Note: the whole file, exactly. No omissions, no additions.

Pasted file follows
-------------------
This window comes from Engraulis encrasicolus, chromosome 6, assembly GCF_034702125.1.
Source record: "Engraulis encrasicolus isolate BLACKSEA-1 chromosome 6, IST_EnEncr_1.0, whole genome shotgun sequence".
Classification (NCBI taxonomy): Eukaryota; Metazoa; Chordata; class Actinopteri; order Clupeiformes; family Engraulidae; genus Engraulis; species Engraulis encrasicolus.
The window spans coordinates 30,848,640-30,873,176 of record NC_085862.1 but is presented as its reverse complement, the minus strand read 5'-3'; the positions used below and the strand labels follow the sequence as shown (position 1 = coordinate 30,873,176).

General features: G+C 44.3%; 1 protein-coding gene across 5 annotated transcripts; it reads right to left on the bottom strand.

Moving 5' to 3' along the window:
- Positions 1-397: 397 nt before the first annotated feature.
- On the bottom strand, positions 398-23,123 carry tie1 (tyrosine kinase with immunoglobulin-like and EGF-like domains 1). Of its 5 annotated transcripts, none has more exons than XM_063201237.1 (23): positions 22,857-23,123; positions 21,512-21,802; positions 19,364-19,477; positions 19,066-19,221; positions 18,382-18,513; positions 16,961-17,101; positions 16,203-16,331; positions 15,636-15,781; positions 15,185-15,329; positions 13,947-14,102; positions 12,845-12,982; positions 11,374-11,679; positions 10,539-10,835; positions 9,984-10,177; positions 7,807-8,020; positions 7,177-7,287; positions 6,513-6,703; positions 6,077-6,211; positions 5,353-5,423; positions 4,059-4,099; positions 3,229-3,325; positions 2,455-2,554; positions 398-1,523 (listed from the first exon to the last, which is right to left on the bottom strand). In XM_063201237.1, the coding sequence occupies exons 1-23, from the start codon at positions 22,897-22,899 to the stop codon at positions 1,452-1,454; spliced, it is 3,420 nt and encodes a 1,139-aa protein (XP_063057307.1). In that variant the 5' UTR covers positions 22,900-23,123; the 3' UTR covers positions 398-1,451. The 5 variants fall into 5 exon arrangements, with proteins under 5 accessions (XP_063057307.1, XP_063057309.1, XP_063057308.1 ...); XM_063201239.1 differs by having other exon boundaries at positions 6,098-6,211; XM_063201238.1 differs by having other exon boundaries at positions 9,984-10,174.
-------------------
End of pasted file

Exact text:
This window comes from Engraulis encrasicolus, chromosome 6, assembly GCF_034702125.1.
Source record: "Engraulis encrasicolus isolate BLACKSEA-1 chromosome 6, IST_EnEncr_1.0, whole genome shotgun sequence".
Classification (NCBI taxonomy): Eukaryota; Metazoa; Chordata; class Actinopteri; order Clupeiformes; family Engraulidae; genus Engraulis; species Engraulis encrasicolus.
The window spans coordinates 30,848,640-30,873,176 of record NC_085862.1 but is presented as its reverse complement, the minus strand read 5'-3'; the positions used below and the strand labels follow the sequence as shown (position 1 = coordinate 30,873,176).

General features: G+C 44.3%; 1 protein-coding gene across 5 annotated transcripts; it reads right to left on the bottom strand.

Moving 5' to 3' along the window:
- Positions 1-397: 397 nt before the first annotated feature.
- On the bottom strand, positions 398-23,123 carry tie1 (tyrosine kinase with immunoglobulin-like and EGF-like domains 1). Of its 5 annotated transcripts, none has more exons than XM_063201237.1 (23): positions 22,857-23,123; positions 21,512-21,802; positions 19,364-19,477; positions 19,066-19,221; positions 18,382-18,513; positions 16,961-17,101; positions 16,203-16,331; positions 15,636-15,781; positions 15,185-15,329; positions 13,947-14,102; positions 12,845-12,982; positions 11,374-11,679; positions 10,539-10,835; positions 9,984-10,177; positions 7,807-8,020; positions 7,177-7,287; positions 6,513-6,703; positions 6,077-6,211; positions 5,353-5,423; positions 4,059-4,099; positions 3,229-3,325; positions 2,455-2,554; positions 398-1,523 (listed from the first exon to the last, which is right to left on the bottom strand). In XM_063201237.1, the coding sequence occupies exons 1-23, from the start codon at positions 22,897-22,899 to the stop codon at positions 1,452-1,454; spliced, it is 3,420 nt and encodes a 1,139-aa protein (XP_063057307.1). In that variant the 5' UTR covers positions 22,900-23,123; the 3' UTR covers positions 398-1,451. The 5 variants fall into 5 exon arrangements, with proteins under 5 accessions (XP_063057307.1, XP_063057309.1, XP_063057308.1 ...); XM_063201239.1 differs by having other exon boundaries at positions 6,098-6,211; XM_063201238.1 differs by having other exon boundaries at positions 9,984-10,174.